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Some Migaloo Magic

ByDavid Gordon

Migaloo, the white humpback whale triggered joy among those people lucky enough to spot him north of Byron Bay at the weekend.

The sighting, about 2pm on Sunday, was the first time Migaloo had been seen on the Northern Rivers this year.

The hypo-pigmented (albino) humpback and his companions were migrating south when they entered the Bay in a playful manner, surfacing every few minutes.

While the bulk of the accompanying whales continued with their journey, Migaloo lingered behind, entertaining his audience.

Up until last month Migaloo was the only all-white humpback recorded in the world.

Recently video footage was released of an all-white humpback calf, believed to be the offspring of Migaloo.

However this is yet to be confirmed.

“This is the second time I have seen Migaloo; it really is an extraordinary sight,” said masters research student Peta Beeman of Southern Cross University’s Marine Ecology Research Centre.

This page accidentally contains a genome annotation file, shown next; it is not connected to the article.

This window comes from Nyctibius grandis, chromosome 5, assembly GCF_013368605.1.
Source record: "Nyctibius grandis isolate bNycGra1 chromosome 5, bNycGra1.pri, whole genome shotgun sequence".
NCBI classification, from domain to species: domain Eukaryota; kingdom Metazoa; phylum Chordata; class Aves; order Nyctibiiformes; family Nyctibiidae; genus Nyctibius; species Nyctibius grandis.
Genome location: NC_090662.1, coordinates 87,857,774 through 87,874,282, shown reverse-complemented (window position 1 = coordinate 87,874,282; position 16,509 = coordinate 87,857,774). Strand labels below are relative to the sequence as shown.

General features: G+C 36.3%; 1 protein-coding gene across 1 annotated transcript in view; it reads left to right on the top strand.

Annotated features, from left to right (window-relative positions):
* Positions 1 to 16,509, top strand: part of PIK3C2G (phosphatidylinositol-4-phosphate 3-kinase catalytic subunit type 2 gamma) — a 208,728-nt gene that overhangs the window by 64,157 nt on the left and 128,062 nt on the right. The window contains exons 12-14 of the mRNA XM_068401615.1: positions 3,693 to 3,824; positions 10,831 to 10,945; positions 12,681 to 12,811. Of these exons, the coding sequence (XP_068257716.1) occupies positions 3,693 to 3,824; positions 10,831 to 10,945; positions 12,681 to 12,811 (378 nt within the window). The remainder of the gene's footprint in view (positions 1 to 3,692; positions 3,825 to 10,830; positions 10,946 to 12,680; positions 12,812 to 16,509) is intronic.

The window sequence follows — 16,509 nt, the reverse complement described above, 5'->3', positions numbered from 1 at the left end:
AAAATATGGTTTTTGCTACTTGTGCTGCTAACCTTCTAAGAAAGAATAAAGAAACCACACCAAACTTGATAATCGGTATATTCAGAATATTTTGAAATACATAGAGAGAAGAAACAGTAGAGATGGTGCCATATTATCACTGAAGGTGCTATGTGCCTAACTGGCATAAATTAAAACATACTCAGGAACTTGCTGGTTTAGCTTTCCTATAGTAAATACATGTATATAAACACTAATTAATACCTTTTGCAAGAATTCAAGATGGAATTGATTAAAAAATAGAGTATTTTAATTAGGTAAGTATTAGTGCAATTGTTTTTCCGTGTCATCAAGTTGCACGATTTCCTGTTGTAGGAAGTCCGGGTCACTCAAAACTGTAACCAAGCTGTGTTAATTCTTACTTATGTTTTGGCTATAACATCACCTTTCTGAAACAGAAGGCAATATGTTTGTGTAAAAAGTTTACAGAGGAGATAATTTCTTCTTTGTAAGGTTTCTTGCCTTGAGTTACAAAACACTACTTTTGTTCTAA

Miss Beeman, who has been working on a humpback whale identification project for three years, said Migaloo would more than likely continue his southern migration.

This unique, much-loved mammal was first seen 20 years ago off the Byron coast and is expected to continue on to Antarctica with a majority of the humpback population returning to their feeding ground after the breeding season up north.

The average humpback lives for 45-50 years and Miss Beeman expects with Migaloo being approximately 25 years old he will be sighted during migration for many years to come.

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